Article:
What is a Modern Data Architecture?
Much has been written recently about Modern Architecture. It’s a very “lively” topic of discussion within our Ecosystem Architecture group and in discussions with our clients. A search on the term “Modern IT Architecture” results in 2+ billion hits. Searching for “Modern Data Architecture” yields 890+ million hits…which helps a lot…problem solved!
There is a lot of debate about what Modern Architecture means and what components or capabilities constitutes such an architecture. However, two terms come up repeatedly in my survey of the literature and in client conversations and proposal requests. Those key concepts are simplicity and flexibility.
In “Ten Characteristics of a Modern Data Warehouse,” Wayne Eckerson lists and describes these characteristics: Customer-Centric, Adaptable, Automated, Smart, Flexible, Collaborative, Governed, Simple, Elastic, Secure (emphasis mine).
In his description of the “Simple” characteristic he writes, “To reduce complexity, organizations should strive to limit data movement and data duplication and advocate for a uniform database platform, data assembly framework, and analytic platform, despite the howls of best-of-breed proponents.” This aligns well with a long time Teradata recommended practice of ‘store once, use many’.
His discussion of the “Flexible” characteristic captures the conundrum of the Modern Data Architecture. He writes, “A modern data architecture needs to be flexible enough to support a multiplicity of business needs. It needs to support multiple types of business users, load operations and refresh rates (e.g. batch, mini-batch, stream), query operations (e.g., create, read, update, delete), deployments (e.g., on premises, public cloud, private cloud, hybrid), data processing engines (e.g., relational, OLAP, MapReduce, SQL, graphing, mapping, programmatic) and pipelines (e.g., data warehouse, data mart, OLAP cubes, visual discovery, real-time operational applications.) A modern data architecture has to be all things to all people.” (emphasis mine).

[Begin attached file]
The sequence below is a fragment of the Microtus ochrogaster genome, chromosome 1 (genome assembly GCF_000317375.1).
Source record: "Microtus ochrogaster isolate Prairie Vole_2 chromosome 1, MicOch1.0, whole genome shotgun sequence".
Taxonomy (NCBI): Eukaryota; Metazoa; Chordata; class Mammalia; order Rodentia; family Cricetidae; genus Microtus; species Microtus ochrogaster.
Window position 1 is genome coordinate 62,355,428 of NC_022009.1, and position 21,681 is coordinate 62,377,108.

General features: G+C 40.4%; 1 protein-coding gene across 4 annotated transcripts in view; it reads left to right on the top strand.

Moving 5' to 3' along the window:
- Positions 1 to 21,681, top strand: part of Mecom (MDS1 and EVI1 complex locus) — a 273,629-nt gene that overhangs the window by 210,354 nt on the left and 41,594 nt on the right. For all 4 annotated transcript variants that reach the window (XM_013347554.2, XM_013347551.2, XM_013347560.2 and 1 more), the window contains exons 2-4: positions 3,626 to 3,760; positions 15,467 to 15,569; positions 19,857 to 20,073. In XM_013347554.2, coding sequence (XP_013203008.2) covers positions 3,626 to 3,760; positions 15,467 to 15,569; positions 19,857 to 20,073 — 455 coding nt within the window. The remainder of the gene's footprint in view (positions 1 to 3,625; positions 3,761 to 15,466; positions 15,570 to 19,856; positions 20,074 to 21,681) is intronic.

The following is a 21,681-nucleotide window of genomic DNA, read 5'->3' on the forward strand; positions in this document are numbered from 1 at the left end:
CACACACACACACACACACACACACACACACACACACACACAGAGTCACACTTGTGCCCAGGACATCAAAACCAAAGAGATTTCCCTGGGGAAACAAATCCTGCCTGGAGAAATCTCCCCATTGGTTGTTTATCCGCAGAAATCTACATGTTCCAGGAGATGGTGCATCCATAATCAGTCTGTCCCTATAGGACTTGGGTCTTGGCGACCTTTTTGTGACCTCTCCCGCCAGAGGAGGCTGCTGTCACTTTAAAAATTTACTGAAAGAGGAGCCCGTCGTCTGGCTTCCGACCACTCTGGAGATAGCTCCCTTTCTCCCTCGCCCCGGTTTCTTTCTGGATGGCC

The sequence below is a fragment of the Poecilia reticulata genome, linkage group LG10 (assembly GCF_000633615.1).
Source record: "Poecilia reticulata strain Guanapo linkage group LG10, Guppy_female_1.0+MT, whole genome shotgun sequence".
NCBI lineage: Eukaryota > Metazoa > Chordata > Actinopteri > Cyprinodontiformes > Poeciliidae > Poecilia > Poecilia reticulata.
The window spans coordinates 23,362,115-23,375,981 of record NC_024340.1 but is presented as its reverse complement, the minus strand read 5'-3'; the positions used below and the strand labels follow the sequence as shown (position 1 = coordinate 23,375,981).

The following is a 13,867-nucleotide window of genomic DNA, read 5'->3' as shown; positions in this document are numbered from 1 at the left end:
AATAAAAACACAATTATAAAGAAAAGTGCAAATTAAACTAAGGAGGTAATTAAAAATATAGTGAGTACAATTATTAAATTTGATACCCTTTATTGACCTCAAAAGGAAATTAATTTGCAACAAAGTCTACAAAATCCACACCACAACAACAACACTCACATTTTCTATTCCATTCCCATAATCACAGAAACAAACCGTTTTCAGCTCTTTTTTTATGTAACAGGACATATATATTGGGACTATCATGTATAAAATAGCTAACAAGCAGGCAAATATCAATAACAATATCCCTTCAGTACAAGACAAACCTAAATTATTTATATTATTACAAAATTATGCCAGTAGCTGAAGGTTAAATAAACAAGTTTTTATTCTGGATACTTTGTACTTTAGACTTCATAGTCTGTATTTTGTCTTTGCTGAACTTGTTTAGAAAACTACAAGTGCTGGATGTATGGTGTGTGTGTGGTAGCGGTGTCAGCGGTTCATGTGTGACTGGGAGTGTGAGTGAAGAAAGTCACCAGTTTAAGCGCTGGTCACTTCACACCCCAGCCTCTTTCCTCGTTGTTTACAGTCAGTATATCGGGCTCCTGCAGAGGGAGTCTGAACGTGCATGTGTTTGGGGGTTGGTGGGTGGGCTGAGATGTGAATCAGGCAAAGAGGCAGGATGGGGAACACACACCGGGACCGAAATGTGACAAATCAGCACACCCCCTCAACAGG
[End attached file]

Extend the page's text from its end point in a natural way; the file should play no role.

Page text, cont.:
The challenge of designing for flexibility and simplicity come to a head when considering how to support the development of analytics and most importantly, getting those analytics into production.
Is Analytics my problem?
It’s no surprise to anyone that over the last decade there has been an unprecedented explosion of innovation in tools, techniques and data sources. The pressure to operationalize analytics to drive value has never been higher. However, the “deployment rate” for successfully putting analytics into production has been low with rates less than 50% frequently quoted.
The International Institute for Analytics discusses this issue in their White Paper titled “2019 Analytics Predictions & Priorities.” They quote statistics stating that “35% to 40% of companies that only occasionally or rarely successfully deploy analytical models. We have encountered some organizations that say their successful deployment rates are less than 10%”.
This situation has been an issue for 20+ years. One of my favorite books is “Data Preparation for Data Mining” by Dorian Pyle, published in 1999. Even back in 1999, the author emphasized the importance of, and alluded to, the challenges inherent in getting analytical models into production. He writes: